The Big Lottery Fund has indicated that the value of awards and payments made by BIG and its predecessor body, the New Opportunities Fund, for physical education and sport initiatives are shown in the following tables. The figures are UK wide.

Awards Made:

PE and sport in schools (NOPES)

Spaces for sports and arts

School sports coordinators

Community sports programmes

Football foundation

Total value of awards (£ million)

2001-02

0.0

10.6

0.0

0.0

0.0

10.6

2002-03

36.5

11.8

10.3

0.0

30.0

88.6

2003-04

193.3

0.2

8.9

0.0

0.0

202.4

2004-05

330.6

0.0

7.5

57.1

0.0

395.2

2005-06

66.3

1.6

15.8

23.8

0.0

107.5

2006-07

19.2

0.2

12.0

9.3

0.0

40.7

2007-08

4.9

-0.2

13.1

-0.1

0.0

17.7

Payments made

PE and sport in schools (NOPES)

Spaces for sports and arts

School sports co-ordinators

Community sports programmes

Football foundation

Total value of payments (£ million)

2001-02

0.0

0.0

0.0

0.0

0.0

0.0

2002-03

1.3

1.8

1.7

0.0

0.0

4.8

2003-04

16.3

8.1

4.9

0.0

3.1

32.4

2004-05

67.2

-0.8

7.1

5.8

5.7

85.0

2005-06

198.1

3.4

13.2

27.2

8.4

250.2

2006-07

172.8

11.6

10.4

24.2

6.7

225.8

2007-08

88.5

0.0

16.3

15.0

6.1

125.9

To ask the Secretary of State for Culture, Media and Sport (1) how much his Department has paid to Fast Track to date for its work on the Medal Hopes scheme; and how much he expects to pay in each of the next three years; (254397)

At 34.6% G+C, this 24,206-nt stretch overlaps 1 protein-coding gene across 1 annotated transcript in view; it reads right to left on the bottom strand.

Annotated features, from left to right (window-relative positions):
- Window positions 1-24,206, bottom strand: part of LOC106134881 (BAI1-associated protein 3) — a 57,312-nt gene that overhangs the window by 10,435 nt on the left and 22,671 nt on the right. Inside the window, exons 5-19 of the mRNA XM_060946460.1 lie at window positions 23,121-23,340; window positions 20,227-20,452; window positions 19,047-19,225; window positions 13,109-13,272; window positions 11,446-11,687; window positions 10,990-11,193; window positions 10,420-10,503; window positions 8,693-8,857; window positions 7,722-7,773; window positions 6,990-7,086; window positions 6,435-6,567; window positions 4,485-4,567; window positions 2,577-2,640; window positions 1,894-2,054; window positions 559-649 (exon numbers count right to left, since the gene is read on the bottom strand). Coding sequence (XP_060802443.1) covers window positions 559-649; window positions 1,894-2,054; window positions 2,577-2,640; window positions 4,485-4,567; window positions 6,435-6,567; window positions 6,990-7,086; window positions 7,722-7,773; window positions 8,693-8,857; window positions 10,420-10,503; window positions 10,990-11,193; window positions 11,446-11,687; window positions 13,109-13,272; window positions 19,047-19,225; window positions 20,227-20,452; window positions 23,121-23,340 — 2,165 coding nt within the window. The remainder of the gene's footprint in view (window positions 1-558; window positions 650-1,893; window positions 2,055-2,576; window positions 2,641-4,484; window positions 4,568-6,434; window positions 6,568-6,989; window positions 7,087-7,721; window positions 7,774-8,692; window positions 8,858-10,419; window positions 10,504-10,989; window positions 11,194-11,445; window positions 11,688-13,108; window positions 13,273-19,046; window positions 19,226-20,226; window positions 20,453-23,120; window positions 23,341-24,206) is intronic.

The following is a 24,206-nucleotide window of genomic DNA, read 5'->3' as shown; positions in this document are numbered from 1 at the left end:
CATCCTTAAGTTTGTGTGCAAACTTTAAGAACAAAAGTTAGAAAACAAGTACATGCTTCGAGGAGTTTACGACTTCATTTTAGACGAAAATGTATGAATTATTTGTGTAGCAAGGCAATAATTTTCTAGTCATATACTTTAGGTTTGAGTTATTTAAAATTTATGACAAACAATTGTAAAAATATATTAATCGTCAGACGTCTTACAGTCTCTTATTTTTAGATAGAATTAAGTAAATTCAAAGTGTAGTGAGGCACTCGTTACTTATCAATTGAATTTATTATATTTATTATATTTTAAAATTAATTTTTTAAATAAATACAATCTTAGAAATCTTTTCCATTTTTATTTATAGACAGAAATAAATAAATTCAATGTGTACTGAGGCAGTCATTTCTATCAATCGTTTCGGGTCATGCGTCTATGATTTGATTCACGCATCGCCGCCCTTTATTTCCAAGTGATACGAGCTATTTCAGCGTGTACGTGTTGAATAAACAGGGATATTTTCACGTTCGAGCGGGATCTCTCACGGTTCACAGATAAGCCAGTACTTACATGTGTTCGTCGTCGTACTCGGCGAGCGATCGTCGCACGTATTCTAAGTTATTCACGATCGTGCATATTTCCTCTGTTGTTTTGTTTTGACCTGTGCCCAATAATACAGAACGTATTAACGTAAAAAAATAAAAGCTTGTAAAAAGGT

(2) how much his Department has paid to Fast Track for its work on the Medal Hopes scheme to date; and how much he expects to pay to Fast Track for such work in each of the next three years.

[holding answer 5 February 2009]: To date, the Department has made no payment to Fast Track, who are contracted on a commission-only basis.

Teachers: Music

To ask the Secretary of State for Culture, Media and Sport how much his Department has spent on the scheme to fund professional development of music teachers in each of the last three years. (254394)

I have been asked to reply.

Since September 2006, when the contract was let, £3.3 million has been spent to develop and deliver a programme of professional development for those working with children at Key Stage 2 in music. This breaks down as follows: £1.1 million in 2006-07, £1.3 million in 2007-08 and £0.9 million to date in 2008-09.

Television: Licensing

To ask the Secretary of State for Culture, Media and Sport if he will provide free television licences for poor families. (254898)